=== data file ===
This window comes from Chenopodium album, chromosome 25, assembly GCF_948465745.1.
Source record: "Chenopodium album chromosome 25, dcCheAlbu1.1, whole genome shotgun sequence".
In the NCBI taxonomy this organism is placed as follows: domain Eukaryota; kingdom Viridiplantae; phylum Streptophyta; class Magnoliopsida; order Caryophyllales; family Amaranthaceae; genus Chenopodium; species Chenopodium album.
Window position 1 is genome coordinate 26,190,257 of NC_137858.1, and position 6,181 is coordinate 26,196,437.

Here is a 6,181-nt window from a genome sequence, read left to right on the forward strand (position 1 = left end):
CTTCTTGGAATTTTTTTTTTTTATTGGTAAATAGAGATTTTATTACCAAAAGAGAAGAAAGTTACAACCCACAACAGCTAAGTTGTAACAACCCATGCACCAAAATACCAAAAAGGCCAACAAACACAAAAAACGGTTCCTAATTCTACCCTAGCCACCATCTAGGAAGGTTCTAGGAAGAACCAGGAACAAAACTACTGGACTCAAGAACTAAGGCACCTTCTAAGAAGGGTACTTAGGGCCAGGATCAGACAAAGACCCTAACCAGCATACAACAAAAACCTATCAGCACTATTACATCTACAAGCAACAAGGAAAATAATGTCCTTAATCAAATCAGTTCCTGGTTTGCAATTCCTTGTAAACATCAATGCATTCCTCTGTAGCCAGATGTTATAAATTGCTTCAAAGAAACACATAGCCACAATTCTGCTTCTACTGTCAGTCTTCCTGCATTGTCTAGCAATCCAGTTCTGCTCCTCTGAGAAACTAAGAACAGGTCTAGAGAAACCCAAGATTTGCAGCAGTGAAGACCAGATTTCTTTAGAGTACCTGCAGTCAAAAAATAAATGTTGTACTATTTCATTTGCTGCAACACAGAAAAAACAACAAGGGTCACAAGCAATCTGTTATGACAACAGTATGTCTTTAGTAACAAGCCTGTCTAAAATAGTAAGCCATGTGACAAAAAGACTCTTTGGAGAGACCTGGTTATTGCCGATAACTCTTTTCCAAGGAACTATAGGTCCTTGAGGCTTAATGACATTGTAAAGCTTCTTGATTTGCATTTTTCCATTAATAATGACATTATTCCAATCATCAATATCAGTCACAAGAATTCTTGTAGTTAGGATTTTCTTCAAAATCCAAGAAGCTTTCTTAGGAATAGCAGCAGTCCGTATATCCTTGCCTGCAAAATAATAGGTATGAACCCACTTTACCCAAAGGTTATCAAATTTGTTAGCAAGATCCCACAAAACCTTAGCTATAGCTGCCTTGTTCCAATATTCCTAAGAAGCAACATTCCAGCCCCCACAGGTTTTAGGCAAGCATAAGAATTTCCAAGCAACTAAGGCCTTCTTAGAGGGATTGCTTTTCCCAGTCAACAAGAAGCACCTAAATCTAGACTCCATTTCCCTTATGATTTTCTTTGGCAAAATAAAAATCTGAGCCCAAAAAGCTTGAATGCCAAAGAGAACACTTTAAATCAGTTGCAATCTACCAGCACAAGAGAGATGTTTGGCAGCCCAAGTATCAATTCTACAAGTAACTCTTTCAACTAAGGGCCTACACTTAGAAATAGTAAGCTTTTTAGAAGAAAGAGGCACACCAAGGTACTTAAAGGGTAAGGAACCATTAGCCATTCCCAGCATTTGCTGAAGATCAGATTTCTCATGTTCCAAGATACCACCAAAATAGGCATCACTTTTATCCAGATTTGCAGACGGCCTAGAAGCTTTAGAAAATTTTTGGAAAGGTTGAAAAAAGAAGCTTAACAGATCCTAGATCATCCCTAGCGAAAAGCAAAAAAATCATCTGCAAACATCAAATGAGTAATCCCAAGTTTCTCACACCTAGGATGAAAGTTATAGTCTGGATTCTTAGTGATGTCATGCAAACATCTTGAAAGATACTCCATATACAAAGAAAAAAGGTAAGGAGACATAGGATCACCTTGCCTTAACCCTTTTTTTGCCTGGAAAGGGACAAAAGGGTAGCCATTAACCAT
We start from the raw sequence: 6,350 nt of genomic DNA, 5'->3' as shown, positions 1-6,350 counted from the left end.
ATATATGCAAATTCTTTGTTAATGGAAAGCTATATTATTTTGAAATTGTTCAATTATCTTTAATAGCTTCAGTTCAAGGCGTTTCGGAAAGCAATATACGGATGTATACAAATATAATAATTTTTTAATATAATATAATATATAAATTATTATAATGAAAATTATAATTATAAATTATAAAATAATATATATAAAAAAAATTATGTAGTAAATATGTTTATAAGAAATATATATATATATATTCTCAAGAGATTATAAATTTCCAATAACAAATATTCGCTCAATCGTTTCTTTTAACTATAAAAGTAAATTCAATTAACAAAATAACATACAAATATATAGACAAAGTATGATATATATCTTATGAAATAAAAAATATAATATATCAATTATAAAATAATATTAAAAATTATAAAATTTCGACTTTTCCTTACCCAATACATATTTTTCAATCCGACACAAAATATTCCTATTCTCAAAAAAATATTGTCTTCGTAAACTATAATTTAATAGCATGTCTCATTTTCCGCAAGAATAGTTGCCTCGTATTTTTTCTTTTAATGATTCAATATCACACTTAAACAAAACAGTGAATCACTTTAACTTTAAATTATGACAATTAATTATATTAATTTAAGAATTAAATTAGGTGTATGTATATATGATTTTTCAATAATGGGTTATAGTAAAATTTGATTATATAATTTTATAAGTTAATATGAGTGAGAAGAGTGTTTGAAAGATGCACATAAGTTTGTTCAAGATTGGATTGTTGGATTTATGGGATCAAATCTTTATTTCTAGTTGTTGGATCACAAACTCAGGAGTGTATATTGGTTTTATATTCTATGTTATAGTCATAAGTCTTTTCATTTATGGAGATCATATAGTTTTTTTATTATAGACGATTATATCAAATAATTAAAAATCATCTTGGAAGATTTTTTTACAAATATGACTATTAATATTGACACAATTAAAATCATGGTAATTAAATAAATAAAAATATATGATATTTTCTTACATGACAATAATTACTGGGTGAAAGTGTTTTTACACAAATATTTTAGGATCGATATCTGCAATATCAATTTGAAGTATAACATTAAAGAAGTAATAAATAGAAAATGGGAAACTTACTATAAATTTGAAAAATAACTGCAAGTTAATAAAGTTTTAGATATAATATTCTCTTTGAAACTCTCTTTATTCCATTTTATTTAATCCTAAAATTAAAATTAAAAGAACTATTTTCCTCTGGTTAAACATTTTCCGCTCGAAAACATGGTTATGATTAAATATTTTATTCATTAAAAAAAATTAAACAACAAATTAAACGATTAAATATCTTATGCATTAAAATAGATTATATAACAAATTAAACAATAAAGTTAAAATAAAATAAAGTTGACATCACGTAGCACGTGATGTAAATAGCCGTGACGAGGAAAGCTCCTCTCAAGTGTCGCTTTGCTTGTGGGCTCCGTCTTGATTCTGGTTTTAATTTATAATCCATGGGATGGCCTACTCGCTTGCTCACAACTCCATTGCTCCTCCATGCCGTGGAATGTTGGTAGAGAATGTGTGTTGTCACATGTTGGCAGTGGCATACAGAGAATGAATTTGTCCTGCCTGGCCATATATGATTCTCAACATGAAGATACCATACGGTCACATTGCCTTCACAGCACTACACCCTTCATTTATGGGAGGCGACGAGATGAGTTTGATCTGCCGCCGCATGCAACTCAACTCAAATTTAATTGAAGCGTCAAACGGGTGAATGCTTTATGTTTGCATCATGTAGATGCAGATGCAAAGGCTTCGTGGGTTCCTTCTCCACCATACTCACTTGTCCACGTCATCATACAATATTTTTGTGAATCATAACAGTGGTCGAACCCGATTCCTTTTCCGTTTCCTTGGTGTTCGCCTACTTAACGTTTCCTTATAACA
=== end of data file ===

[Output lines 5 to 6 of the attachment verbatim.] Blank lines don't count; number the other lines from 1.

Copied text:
Here is a 6,181-nt window from a genome sequence, read left to right on the forward strand (position 1 = left end):
CTTCTTGGAATTTTTTTTTTTTATTGGTAAATAGAGATTTTATTACCAAAAGAGAAGAAAGTTACAACCCACAACAGCTAAGTTGTAACAACCCATGCACCAAAATACCAAAAAGGCCAACAAACACAAAAAACGGTTCCTAATTCTACCCTAGCCACCATCTAGGAAGGTTCTAGGAAGAACCAGGAACAAAACTACTGGACTCAAGAACTAAGGCACCTTCTAAGAAGGGTACTTAGGGCCAGGATCAGACAAAGACCCTAACCAGCATACAACAAAAACCTATCAGCACTATTACATCTACAAGCAACAAGGAAAATAATGTCCTTAATCAAATCAGTTCCTGGTTTGCAATTCCTTGTAAACATCAATGCATTCCTCTGTAGCCAGATGTTATAAATTGCTTCAAAGAAACACATAGCCACAATTCTGCTTCTACTGTCAGTCTTCCTGCATTGTCTAGCAATCCAGTTCTGCTCCTCTGAGAAACTAAGAACAGGTCTAGAGAAACCCAAGATTTGCAGCAGTGAAGACCAGATTTCTTTAGAGTACCTGCAGTCAAAAAATAAATGTTGTACTATTTCATTTGCTGCAACACAGAAAAAACAACAAGGGTCACAAGCAATCTGTTATGACAACAGTATGTCTTTAGTAACAAGCCTGTCTAAAATAGTAAGCCATGTGACAAAAAGACTCTTTGGAGAGACCTGGTTATTGCCGATAACTCTTTTCCAAGGAACTATAGGTCCTTGAGGCTTAATGACATTGTAAAGCTTCTTGATTTGCATTTTTCCATTAATAATGACATTATTCCAATCATCAATATCAGTCACAAGAATTCTTGTAGTTAGGATTTTCTTCAAAATCCAAGAAGCTTTCTTAGGAATAGCAGCAGTCCGTATATCCTTGCCTGCAAAATAATAGGTATGAACCCACTTTACCCAAAGGTTATCAAATTTGTTAGCAAGATCCCACAAAACCTTAGCTATAGCTGCCTTGTTCCAATATTCCTAAGAAGCAACATTCCAGCCCCCACAGGTTTTAGGCAAGCATAAGAATTTCCAAGCAACTAAGGCCTTCTTAGAGGGATTGCTTTTCCCAGTCAACAAGAAGCACCTAAATCTAGACTCCATTTCCCTTATGATTTTCTTTGGCAAAATAAAAATCTGAGCCCAAAAAGCTTGAATGCCAAAGAGAACACTTTAAATCAGTTGCAATCTACCAGCACAAGAGAGATGTTTGGCAGCCCAAGTATCAATTCTACAAGTAACTCTTTCAACTAAGGGCCTACACTTAGAAATAGTAAGCTTTTTAGAAGAAAGAGGCACACCAAGGTACTTAAAGGGTAAGGAACCATTAGCCATTCCCAGCATTTGCTGAAGATCAGATTTCTCATGTTCCAAGATACCACCAAAATAGGCATCACTTTTATCCAGATTTGCAGACGGCCTAGAAGCTTTAGAAAATTTTTGGAAAGGTTGAAAAAAGAAGCTTAACAGATCCTAGATCATCCCTAGCGAAAAGCAAAAAAATCATCTGCAAACATCAAATGAGTAATCCCAAGTTTCTCACACCTAGGATGAAAGTTATAGTCTGGATTCTTAGTGATGTCATGCAAACATCTTGAAAGATACTCCATATACAAAGAAAAAAGGTAAGGAGACATAGGATCACCTTGCCTTAACCCTTTTTTTGCCTGGAAAGGGACAAAAGGGTAGCCATTAACCAT